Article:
Completing the mission, while on final approach, O’Hare was shot at by a trigger happy gunner on the Lexington, but it did almost no damage. After landing, Butch O’Hare went over to the edgy gunner and said “Son, if you keep shooting at me when I have my wheels down I will have to report you to the gunnery officer.” For this mission, Butch O’Hare was awarded the Congressional Medal of Honor which was presented personally by President Franklin D. Roosevelt. 

When the Lexington returned to port in late March of 1942, F4F-3 BuNo 4031 was transferred to VF-2, Lexington’s normal fighter squadron, as they were replacing VF-3 as the Lexington’s fighter squadron. F4F BuNo 4031 also received a new side number “White F-1”, and became Paul Ramsey’s, the commanding officer of VF-2, assigned aircraft. However, due to the rush to put to sea for what became the Battle of the Coral Sea, the “Felix The Cat” symbol was kept on. In the Battle of the Coral Sea, this aircraft, now flown by Paul Ramsey, was used to shoot down two Zeros. This aircraft also flew in the combat air patrol the Lexington launched before experiencing debilitating explosions which resulted from an IJN torpedo attack. As a result, BuNo 4031 survived the battle by landing on the USS Yorktown (CV-5).

When the Yorktown returned to port, BuNo 4031 was placed in the reserve pool at Pearl Harbor, and later used at the Great Lakes training center stateside. After being struck off charge in 1944, this aircraft was used at a training school in Florida until it was scrapped in the mid 1950s. It is a shame such an important piece of our nation’s history was scrapped like an empty soda can.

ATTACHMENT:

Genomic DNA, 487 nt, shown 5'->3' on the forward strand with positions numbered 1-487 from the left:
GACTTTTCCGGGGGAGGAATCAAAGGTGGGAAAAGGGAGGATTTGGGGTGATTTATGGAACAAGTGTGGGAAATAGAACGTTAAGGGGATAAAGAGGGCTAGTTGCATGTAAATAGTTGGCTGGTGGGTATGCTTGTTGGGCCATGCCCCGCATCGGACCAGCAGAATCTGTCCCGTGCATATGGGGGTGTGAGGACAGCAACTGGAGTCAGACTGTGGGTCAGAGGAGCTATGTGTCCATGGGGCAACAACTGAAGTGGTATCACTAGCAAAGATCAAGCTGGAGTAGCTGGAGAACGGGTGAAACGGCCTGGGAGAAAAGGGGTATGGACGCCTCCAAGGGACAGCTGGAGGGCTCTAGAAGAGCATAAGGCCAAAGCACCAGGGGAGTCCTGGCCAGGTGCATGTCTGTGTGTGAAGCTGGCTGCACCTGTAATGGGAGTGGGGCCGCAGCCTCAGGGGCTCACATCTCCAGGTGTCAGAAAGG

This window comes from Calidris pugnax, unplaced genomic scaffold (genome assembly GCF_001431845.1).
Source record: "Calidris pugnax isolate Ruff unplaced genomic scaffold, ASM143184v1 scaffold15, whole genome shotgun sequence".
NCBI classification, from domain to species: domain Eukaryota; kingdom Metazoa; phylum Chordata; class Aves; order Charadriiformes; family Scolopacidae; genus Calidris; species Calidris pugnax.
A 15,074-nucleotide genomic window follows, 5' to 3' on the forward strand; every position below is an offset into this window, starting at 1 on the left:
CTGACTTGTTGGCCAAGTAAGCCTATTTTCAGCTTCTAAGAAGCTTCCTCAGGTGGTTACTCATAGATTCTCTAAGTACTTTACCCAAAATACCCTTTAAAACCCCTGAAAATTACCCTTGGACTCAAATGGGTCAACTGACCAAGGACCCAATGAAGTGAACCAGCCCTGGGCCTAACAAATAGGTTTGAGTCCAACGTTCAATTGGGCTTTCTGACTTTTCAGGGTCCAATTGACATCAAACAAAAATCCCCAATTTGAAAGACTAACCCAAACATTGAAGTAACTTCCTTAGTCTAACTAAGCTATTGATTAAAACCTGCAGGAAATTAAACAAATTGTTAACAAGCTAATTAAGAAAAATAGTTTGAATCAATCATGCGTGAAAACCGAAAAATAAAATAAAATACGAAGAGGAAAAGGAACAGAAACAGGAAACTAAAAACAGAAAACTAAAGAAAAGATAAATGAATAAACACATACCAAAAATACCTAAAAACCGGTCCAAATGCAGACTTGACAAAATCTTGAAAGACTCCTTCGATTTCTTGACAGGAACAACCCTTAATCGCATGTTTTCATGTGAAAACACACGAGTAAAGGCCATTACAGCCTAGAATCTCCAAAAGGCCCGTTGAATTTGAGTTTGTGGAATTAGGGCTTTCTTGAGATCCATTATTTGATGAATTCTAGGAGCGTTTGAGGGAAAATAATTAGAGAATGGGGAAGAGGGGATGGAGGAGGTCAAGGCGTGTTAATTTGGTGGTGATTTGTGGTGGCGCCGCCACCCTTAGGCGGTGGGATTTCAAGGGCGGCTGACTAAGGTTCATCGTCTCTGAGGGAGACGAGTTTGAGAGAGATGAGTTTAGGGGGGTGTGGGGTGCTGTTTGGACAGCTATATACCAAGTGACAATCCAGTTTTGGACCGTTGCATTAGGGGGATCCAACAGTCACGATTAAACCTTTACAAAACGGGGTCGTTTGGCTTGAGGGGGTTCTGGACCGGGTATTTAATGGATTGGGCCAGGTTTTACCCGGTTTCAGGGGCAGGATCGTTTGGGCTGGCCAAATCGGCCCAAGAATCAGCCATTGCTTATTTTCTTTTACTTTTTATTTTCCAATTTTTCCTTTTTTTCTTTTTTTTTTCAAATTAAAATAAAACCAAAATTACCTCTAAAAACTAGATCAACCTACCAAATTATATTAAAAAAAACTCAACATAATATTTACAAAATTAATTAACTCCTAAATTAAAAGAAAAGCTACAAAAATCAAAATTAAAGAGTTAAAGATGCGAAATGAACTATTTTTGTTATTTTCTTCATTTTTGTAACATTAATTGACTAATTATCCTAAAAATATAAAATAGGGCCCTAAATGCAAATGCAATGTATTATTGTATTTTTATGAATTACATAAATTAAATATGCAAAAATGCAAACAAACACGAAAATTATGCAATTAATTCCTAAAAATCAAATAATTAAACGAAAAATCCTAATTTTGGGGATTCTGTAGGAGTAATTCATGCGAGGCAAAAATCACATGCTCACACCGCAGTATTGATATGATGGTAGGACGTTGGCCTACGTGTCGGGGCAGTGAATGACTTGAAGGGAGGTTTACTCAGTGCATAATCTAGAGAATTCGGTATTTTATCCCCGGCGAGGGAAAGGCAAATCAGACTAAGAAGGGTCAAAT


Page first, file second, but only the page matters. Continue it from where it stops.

This miniature 1:700 scale Grumman F4F Wildcat shown below uses Starfighter Decals, and is meant to honor F4F BuNo 4031 as well as F4F BuNo 12320 (the Wildcat recovered by A&T Recovery now on display at Chicago’s O’Hare International Airport—and named in honor of Butch O’Hare). It portrays the scheme F4F BuNO 4031 used at the Battle of the Coral Sea serving with VF-2. We need to write about aircraft like F4F BuNo 4031 to honor and recall service people like Butch O’Hare and Paul Ramsey who fought and sacrificed so much for our nation’s freedom.

1:700 scale Grumman F4F-3 Wildcat model sitting on a penny—model and photo by Mickeen Hogan

7 Comments leave one →
  1. Pierre Lagacé permalink
    9 February 2021 23:30

    Reblogged this on My Forgotten Hobby III.

  2. 10 February 2021 05:17

    “It is a shame such an important piece of our nation’s history was scrapped like an empty soda can”
    Absolutely. Exactly the same thing happened to the RAF’s aircraft with only a very few surviving the desire to squeeze the last drop of money out of their aging metal frames. So we have very few Lancasters, no Wellingtons, no Hampdens, no Stirlings, very few Halifaxes and so on. No thought whatsoever given to remembering the aircraft!

    • travelforaircraft permalink*
      10 February 2021 11:52

      No argument from me! It seems ti be a paradox that so few to none of each type were saved considering the loss rate of RAF bomber command in WW II–the highest in the UK and exceeded only be the U-boat arm of the Kreigsmarine.

  3. Pierre Lagacé permalink
    10 February 2021 09:53

    One note about this…

    took on the nine IJN bombers by himself

    In my research on Marion Dufilho I have found that he made mock attacks on the Japanese bombers.

    https://richardharmervfn101.wordpress.com/2017/04/12/marion-william-dufilho/

    This is my tribute to him.

    https://richardharmervfn101.wordpress.com/2017/04/10/marion-william-dufilho-2/

    • travelforaircraft permalink*
      10 February 2021 11:49

      Thank you very much 🙂

      • Pierre Lagacé permalink
        10 February 2021 12:12

        I thought important to add this information. Thank you for your post on the Wildcat which is one of my favorite WWII plane.

Trackbacks

  1. A Most Historic F4F Wildcat Lost to the Scrap Heap — Travel for Aircraft | A tribute to Richard "Chick" Harmer and US Navy Night Fighter Squadron VF(N)-101